1. I can’t seem to let go. I was engaged living such a great life with my partner we had travelled the world and experienced so much together it was really a great relationship. Then after some stresses at work he changed a little and ended up taking it out on me and out of no where turned around and left me. This was in another country where we had built a life, due to the fact we were both from different countries I was there under a visa which instantly was cancelled due to us breaking up. I had to leave my life as I knew it and move back to my home country and spent some time with my family. It was the biggest crush I have ever felt in my life. I cried for months and got myself in a very bad state. I finally picked myself up and kind of forced myself to accept this new job in a new country so I went and found it extremely difficult to get through the days when I didn’t have this person anymore who really was my best friend. I tried to talk with him but we didn’t really get anywhere so eventually we stopped talking, about a month passed and he started talking to me again, after a huge discussion he ends up saying everything I had hoped he would say about how he wanted us to get back together and appologised for everything that had happened and we spent the next month making plans on how to get back to the same place and move forward as a couple. Until now, he has just turned around and said he doesn’t want anything with me. How and why and he done this to me again? I feel so stupid, I confined with him if he was totally sure that we could fix this and that he wanted it and not to give me all these hopes of he did have any doubts. He had assured me this was for good. I told all my family and friends and had to talk some of them around the idea of it all after they seen my heartbreak before. Now I am left even worse than the first time. He has made it clear now we will never get back together and he doesn’t love me. I am literally a wreck my whole worlds been shuck again. How do I get over this and move on? I can’t seem to let go.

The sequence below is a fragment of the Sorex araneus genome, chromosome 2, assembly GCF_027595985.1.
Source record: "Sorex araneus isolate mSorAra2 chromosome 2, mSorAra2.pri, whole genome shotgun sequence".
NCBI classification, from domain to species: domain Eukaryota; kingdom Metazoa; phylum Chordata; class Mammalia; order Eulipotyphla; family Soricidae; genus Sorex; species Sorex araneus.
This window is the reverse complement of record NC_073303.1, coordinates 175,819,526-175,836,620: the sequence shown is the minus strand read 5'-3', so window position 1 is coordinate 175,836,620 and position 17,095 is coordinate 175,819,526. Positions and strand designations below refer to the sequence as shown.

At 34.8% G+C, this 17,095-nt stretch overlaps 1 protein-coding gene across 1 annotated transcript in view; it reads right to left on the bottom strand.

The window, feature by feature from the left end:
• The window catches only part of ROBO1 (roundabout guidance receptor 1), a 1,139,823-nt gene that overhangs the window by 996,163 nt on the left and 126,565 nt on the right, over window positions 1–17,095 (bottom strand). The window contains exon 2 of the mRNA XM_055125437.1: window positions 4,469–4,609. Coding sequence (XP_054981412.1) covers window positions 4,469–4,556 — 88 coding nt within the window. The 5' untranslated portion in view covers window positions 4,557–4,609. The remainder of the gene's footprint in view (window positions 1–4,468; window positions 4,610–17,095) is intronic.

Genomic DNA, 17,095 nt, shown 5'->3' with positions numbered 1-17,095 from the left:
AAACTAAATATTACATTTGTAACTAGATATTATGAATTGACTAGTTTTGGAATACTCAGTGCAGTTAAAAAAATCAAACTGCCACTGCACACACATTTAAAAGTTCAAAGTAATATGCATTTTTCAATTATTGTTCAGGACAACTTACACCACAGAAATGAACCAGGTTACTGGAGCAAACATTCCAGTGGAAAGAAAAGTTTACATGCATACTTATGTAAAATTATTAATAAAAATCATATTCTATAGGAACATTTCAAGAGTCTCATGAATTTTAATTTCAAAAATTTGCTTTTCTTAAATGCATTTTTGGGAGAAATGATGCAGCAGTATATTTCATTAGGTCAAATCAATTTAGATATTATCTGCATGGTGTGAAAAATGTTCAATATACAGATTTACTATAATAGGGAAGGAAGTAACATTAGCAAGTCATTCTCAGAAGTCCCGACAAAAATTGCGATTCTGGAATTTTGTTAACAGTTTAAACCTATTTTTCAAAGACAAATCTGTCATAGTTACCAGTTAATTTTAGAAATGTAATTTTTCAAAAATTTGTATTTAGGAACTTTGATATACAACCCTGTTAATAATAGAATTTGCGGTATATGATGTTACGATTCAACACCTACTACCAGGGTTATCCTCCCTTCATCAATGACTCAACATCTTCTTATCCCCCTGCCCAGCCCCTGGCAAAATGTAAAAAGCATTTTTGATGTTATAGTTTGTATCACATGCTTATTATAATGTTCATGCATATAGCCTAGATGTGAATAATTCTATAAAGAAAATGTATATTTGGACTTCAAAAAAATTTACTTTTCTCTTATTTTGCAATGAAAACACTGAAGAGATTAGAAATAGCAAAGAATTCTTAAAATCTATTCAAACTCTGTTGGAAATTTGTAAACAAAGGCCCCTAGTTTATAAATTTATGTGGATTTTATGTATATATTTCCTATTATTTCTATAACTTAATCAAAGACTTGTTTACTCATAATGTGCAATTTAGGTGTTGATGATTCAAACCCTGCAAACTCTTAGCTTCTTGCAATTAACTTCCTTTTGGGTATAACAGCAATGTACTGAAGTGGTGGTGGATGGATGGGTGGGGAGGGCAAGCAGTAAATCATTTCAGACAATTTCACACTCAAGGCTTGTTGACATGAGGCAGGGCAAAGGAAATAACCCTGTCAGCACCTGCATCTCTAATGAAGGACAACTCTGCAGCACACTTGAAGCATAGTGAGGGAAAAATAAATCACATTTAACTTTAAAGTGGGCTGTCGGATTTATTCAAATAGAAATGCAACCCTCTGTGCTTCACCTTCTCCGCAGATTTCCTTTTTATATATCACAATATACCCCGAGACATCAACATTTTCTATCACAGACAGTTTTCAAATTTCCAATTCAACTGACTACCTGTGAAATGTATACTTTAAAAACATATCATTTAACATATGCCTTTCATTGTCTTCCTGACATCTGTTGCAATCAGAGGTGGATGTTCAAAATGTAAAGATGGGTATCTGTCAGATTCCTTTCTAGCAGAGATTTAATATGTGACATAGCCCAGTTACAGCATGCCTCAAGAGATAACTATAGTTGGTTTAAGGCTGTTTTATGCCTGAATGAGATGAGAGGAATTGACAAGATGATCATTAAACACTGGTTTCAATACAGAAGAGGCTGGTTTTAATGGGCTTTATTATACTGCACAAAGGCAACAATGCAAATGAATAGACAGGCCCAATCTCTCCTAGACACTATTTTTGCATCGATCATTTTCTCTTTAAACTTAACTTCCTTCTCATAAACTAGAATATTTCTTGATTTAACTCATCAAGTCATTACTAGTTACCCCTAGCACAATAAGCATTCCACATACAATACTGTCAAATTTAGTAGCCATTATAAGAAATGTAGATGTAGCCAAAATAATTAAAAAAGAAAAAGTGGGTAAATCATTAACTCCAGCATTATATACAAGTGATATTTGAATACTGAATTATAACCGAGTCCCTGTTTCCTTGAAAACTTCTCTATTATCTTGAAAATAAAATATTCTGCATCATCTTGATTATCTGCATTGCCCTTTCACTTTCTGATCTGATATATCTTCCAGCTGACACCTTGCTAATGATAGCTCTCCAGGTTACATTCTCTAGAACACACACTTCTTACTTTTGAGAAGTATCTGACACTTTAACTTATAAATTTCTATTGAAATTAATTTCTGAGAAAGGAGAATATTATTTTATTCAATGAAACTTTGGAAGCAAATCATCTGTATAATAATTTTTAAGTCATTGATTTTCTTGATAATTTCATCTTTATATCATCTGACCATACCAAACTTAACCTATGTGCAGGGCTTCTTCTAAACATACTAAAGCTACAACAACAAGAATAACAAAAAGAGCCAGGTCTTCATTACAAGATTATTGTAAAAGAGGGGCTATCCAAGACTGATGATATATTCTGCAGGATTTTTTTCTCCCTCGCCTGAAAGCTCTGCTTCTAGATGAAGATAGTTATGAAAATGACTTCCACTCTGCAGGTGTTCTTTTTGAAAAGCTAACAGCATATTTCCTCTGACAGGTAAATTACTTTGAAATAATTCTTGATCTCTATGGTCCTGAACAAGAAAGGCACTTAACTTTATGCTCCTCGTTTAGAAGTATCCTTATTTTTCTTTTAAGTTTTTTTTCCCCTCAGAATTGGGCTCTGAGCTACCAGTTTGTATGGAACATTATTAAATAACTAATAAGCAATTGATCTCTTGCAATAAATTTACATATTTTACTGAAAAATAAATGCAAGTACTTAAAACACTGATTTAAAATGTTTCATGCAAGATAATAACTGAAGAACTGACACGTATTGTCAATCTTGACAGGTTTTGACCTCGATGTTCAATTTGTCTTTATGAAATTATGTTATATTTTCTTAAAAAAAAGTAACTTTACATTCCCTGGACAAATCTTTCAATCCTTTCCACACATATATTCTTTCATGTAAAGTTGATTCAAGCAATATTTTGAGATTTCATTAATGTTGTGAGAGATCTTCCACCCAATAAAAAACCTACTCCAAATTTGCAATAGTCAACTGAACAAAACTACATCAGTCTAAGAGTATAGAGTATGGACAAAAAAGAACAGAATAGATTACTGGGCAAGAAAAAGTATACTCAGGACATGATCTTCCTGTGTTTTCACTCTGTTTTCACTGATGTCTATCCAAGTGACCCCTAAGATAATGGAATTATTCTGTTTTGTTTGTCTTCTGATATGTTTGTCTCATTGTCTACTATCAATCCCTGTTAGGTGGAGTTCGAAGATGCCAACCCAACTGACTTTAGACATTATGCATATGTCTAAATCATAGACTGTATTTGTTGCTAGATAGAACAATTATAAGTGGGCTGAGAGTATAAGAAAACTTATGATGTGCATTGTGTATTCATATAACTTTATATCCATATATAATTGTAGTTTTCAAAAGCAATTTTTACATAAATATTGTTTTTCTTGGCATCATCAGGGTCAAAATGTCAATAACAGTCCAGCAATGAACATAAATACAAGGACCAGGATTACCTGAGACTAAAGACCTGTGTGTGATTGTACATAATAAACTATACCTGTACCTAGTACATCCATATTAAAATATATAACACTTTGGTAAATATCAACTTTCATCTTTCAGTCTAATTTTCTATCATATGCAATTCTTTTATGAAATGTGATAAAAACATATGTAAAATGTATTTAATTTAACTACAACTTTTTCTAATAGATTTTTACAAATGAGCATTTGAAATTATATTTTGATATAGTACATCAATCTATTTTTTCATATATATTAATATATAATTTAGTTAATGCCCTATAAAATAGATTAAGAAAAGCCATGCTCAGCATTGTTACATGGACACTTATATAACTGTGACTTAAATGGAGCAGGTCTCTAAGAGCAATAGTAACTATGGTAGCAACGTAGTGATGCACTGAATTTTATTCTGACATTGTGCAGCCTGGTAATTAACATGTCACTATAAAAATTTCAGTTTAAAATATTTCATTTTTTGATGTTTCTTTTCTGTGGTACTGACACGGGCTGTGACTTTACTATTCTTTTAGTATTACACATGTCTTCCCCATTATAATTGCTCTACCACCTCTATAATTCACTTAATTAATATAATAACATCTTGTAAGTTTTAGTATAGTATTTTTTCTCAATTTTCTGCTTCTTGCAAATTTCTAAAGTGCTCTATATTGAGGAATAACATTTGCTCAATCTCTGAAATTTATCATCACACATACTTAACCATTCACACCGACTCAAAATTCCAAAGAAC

2. This just happened to me, we ju add t went on a vacation, returned home, got along great for a week. Then she just stopped communicating completely! No texts, calls, ignoring mine! Two weeks later I get she says I dont want to be with you! I ran into her the other day and she seemed so happy without me! I was devastated! I was a good person to her and she made me feel so unimportant!

  3. My ex is narcissistic and started searching for women to go to before I even moved out. We were just going to give each other space and now I am out of his life completely. I am devastated but have to understand that if I am so easily replaced, what did I mean to him in the first place? It’s hard to accept. Everyday I am in pain and feel embarrassed that I’m so hurt rather than angry.